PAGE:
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‘Commander: John W. Young
Pilot: Brewster H. Shaw, Jr.
Mission Specialists: Owen K. Garriott, Robert A. R. Parker
Payload Specialists: Byron K. Lichtenberg (MIT), Ulf Merbold (Germany)
Dates: November 28-December 8, 1983
Vehicle: Columbia OV-102
Landing site: Runway 17 dry lakebed at Edwards AFB, CA
NASA film JSC-848
Originally a public domain film from NASA, slightly cropped to remove uneven edges, with the aspect ratio corrected, and one-pass brightness-contrast-color correction & mild video noise reduction applied.
The soundtrack was also processed with volume normalization, noise reduction, clipping reduction, and/or equalization (the resulting sound, though not perfect, is far less noisy than the original).
STS-9 (also referred to as STS-41-A and Spacelab 1) was the ninth NASA Space Shuttle mission and the sixth mission of the Space Shuttle Columbia. Launched on November 28, 1983, the ten-day mission carried the first Spacelab laboratory module into orbit.
STS-9 was also the last time the original STS numbering system was used until STS-26, which was designated in the aftermath of the 1986 Challenger disaster of STS-51-L. Under the new system, STS-9 would have been designated as STS-41-A. STS-9’s originally planned successor, STS-10, was cancelled due to payload issues; it was instead followed by STS-41-B.
STS-9 sent the first non-U.S. citizen into space on the Shuttle, Ulf Merbold, becoming the first ESA and first West German citizen to go into space…
STS-9 launched successfully from Kennedy Space Center at 11 am EST on November 28, 1983.
The shuttle’s crew was divided into two teams, each working 12-hour shifts for the duration of the mission. Young, Parker and Merbold formed the Red Team, while Shaw, Garriott and Lichtenberg made up the Blue Team. Usually, Young and Shaw were assigned to the flight deck, while the mission and payload specialists worked inside the Spacelab.
Over the course of the mission, 72 scientific experiments were carried out, spanning the fields of atmospheric and plasma physics, astronomy, solar physics, material sciences, technology, astrobiology and Earth observations. The Spacelab effort went so well that the mission was extended an additional day to 10 days, making it the longest-duration shuttle flight at that time. In addition, Garriott made the first ham radio transmissions by an amateur radio operator in space during the flight. This led to many further space flights incorporating amateur radio as an educational and back-up communications tool.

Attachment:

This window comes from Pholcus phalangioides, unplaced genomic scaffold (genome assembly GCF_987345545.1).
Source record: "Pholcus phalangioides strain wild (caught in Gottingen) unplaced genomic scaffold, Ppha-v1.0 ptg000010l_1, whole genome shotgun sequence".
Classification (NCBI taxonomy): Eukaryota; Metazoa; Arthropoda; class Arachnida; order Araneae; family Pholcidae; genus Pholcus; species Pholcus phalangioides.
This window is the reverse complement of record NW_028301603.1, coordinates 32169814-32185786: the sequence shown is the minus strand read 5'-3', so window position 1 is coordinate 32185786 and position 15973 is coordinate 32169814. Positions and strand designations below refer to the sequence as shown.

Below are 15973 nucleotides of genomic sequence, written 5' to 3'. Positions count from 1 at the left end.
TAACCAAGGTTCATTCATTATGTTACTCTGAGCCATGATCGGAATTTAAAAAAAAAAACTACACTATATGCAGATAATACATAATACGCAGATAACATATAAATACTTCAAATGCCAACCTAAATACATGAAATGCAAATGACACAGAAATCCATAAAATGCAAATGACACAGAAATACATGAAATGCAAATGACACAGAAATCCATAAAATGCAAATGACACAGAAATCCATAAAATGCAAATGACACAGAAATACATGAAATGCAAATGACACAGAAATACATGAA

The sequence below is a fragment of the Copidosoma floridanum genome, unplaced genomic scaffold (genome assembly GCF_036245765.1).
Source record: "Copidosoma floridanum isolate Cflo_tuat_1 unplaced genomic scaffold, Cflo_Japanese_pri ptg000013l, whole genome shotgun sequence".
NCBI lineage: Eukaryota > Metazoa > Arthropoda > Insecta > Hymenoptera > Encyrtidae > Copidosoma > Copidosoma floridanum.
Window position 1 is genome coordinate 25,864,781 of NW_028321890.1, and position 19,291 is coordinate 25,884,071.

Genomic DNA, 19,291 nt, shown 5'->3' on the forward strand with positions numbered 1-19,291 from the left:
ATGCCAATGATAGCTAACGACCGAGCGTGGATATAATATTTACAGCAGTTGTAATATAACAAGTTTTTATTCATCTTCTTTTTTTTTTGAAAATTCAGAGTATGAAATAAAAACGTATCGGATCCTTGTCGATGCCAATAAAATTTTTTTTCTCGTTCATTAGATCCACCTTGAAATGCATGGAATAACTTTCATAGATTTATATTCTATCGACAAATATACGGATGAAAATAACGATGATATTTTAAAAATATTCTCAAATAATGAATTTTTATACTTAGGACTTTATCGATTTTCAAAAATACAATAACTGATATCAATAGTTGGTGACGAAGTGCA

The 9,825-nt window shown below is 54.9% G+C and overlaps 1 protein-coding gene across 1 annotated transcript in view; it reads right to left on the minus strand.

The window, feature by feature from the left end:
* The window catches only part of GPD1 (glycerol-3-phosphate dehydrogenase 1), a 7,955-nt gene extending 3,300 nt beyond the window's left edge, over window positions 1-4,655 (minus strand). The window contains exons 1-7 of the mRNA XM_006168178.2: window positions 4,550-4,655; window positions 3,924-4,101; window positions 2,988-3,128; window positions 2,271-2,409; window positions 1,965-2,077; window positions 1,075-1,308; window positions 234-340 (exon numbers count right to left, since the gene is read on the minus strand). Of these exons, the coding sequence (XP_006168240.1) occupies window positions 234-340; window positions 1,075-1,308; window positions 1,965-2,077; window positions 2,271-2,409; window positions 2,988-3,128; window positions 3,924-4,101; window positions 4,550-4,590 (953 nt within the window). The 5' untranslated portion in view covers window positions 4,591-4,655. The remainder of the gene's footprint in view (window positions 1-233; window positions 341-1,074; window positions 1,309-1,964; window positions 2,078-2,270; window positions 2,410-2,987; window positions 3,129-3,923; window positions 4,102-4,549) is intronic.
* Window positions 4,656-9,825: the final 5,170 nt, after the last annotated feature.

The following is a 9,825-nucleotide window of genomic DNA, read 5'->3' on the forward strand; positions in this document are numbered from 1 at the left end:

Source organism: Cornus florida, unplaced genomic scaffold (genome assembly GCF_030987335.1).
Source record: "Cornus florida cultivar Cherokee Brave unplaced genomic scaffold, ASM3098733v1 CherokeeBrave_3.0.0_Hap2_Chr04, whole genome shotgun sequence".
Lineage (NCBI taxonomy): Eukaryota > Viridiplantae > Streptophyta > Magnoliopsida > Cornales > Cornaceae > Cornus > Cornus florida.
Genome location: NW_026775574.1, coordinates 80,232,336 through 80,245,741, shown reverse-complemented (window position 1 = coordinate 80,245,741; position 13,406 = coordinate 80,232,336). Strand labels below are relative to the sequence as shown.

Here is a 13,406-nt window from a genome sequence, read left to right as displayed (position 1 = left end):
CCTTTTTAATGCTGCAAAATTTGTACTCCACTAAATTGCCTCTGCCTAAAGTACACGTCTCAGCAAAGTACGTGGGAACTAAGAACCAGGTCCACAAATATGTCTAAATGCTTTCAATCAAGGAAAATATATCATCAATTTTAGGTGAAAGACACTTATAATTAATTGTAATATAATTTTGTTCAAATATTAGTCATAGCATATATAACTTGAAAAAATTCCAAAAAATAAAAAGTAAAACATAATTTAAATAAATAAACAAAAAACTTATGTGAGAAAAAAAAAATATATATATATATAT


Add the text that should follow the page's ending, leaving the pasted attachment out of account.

The Spacelab 1 mission was highly successful, proving the feasibility of the concept of carrying out complex experiments in space using non-NASA persons trained as payload specialists in collaboration with a POCC. Moreover, the TDRS-1 satellite, now fully operational, was able to relay significant amounts of data through its ground terminal to the POCC.
During orbiter orientation, four hours before re-entry, one of the flight control computers crashed when the RCS thrusters were fired. A few minutes later, a second crashed in a similar fashion, but was successfully rebooted. Young delayed the landing, letting the orbiter drift. He later testified: « Had we then activated the Backup Flight Software, loss of vehicle and crew would have resulted. » Post-flight analysis revealed the GPCs (General Purpose Computers) failed when the RCS thruster motion knocked a piece of solder loose and shorted out the CPU board. A GPC running BFS may or may not have the same soldering defect as the rest of the GPCs. Switching the vehicle to the BFS from normal flight control can happen relatively instantaneously, and that particular GPC running the BFS could also be affected by the same failure due to the soldering defect. If such a failure occurred, switching the vehicle back to normal flight control software on multiple GPCs from a single GPC running BFS takes a lot longer, in essence leaving the vehicle without any control at all during the change.
Columbia landed on Runway 17 at Edwards Air Force Base on December 8, 1983, at 3:47 pm PST, having completed 166 orbits and travelled 4.3 million miles (6.9×106 km) over the course of its mission. Right before landing, two of the orbiter’s three auxiliary power units caught fire due to a hydrazine leak, but the orbiter nonetheless landed successfully…